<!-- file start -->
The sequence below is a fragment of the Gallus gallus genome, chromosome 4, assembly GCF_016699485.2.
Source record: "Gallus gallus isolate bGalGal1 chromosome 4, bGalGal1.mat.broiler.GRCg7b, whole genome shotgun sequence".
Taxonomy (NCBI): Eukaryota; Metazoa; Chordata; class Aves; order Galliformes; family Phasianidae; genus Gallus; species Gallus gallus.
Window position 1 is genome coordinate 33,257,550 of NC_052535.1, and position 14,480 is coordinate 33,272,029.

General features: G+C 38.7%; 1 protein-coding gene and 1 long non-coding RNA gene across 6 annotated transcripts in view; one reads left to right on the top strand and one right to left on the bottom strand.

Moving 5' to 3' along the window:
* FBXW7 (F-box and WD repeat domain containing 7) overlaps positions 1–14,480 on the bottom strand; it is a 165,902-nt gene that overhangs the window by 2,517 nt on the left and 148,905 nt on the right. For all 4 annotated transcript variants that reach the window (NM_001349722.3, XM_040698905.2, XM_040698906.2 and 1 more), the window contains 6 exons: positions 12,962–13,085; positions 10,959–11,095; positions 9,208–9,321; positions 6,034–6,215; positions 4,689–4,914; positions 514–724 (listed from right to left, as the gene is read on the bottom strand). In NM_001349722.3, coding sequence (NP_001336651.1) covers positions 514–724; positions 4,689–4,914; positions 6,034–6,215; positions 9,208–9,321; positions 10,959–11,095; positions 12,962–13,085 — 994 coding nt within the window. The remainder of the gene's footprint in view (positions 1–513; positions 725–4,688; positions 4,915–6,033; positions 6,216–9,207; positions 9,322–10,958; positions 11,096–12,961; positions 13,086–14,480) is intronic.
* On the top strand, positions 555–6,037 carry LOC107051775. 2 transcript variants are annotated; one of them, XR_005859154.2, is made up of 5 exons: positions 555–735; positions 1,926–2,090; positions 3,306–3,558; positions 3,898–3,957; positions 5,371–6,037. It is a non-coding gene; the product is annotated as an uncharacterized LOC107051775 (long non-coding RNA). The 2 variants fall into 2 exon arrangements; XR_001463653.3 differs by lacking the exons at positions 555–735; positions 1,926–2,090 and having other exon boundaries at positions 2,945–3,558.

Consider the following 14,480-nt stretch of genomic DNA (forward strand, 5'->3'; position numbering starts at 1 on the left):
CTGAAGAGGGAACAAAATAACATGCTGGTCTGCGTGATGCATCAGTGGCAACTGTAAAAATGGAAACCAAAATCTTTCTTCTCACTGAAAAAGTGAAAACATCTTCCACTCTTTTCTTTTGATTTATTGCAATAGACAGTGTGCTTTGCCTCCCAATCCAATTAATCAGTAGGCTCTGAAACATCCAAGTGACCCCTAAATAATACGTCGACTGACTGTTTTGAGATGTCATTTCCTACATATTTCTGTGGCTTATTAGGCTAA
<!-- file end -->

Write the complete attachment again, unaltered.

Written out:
The sequence below is a fragment of the Gallus gallus genome, chromosome 4, assembly GCF_016699485.2.
Source record: "Gallus gallus isolate bGalGal1 chromosome 4, bGalGal1.mat.broiler.GRCg7b, whole genome shotgun sequence".
Taxonomy (NCBI): Eukaryota; Metazoa; Chordata; class Aves; order Galliformes; family Phasianidae; genus Gallus; species Gallus gallus.
Window position 1 is genome coordinate 33,257,550 of NC_052535.1, and position 14,480 is coordinate 33,272,029.

General features: G+C 38.7%; 1 protein-coding gene and 1 long non-coding RNA gene across 6 annotated transcripts in view; one reads left to right on the top strand and one right to left on the bottom strand.

Moving 5' to 3' along the window:
* FBXW7 (F-box and WD repeat domain containing 7) overlaps positions 1–14,480 on the bottom strand; it is a 165,902-nt gene that overhangs the window by 2,517 nt on the left and 148,905 nt on the right. For all 4 annotated transcript variants that reach the window (NM_001349722.3, XM_040698905.2, XM_040698906.2 and 1 more), the window contains 6 exons: positions 12,962–13,085; positions 10,959–11,095; positions 9,208–9,321; positions 6,034–6,215; positions 4,689–4,914; positions 514–724 (listed from right to left, as the gene is read on the bottom strand). In NM_001349722.3, coding sequence (NP_001336651.1) covers positions 514–724; positions 4,689–4,914; positions 6,034–6,215; positions 9,208–9,321; positions 10,959–11,095; positions 12,962–13,085 — 994 coding nt within the window. The remainder of the gene's footprint in view (positions 1–513; positions 725–4,688; positions 4,915–6,033; positions 6,216–9,207; positions 9,322–10,958; positions 11,096–12,961; positions 13,086–14,480) is intronic.
* On the top strand, positions 555–6,037 carry LOC107051775. 2 transcript variants are annotated; one of them, XR_005859154.2, is made up of 5 exons: positions 555–735; positions 1,926–2,090; positions 3,306–3,558; positions 3,898–3,957; positions 5,371–6,037. It is a non-coding gene; the product is annotated as an uncharacterized LOC107051775 (long non-coding RNA). The 2 variants fall into 2 exon arrangements; XR_001463653.3 differs by lacking the exons at positions 555–735; positions 1,926–2,090 and having other exon boundaries at positions 2,945–3,558.

Consider the following 14,480-nt stretch of genomic DNA (forward strand, 5'->3'; position numbering starts at 1 on the left):
CTGAAGAGGGAACAAAATAACATGCTGGTCTGCGTGATGCATCAGTGGCAACTGTAAAAATGGAAACCAAAATCTTTCTTCTCACTGAAAAAGTGAAAACATCTTCCACTCTTTTCTTTTGATTTATTGCAATAGACAGTGTGCTTTGCCTCCCAATCCAATTAATCAGTAGGCTCTGAAACATCCAAGTGACCCCTAAATAATACGTCGACTGACTGTTTTGAGATGTCATTTCCTACATATTTCTGTGGCTTATTAGGCTAA